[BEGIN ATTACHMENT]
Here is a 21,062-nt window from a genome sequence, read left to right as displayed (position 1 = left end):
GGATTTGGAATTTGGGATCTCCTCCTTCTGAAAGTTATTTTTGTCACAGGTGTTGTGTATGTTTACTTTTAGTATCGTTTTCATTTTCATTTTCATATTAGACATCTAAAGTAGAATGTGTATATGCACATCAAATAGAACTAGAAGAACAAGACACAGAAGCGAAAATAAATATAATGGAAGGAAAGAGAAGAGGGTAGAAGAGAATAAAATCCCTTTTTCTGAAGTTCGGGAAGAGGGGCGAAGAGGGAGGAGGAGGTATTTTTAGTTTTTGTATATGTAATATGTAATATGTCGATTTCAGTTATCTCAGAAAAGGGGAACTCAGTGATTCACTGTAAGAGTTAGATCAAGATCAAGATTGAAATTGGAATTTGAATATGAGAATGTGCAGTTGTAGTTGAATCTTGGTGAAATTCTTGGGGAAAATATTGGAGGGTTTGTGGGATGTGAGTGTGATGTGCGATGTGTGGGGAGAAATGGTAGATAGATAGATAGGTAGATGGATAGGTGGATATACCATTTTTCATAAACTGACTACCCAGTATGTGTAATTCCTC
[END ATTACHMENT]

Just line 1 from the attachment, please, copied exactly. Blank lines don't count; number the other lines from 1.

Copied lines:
Here is a 21,062-nt window from a genome sequence, read left to right as displayed (position 1 = left end):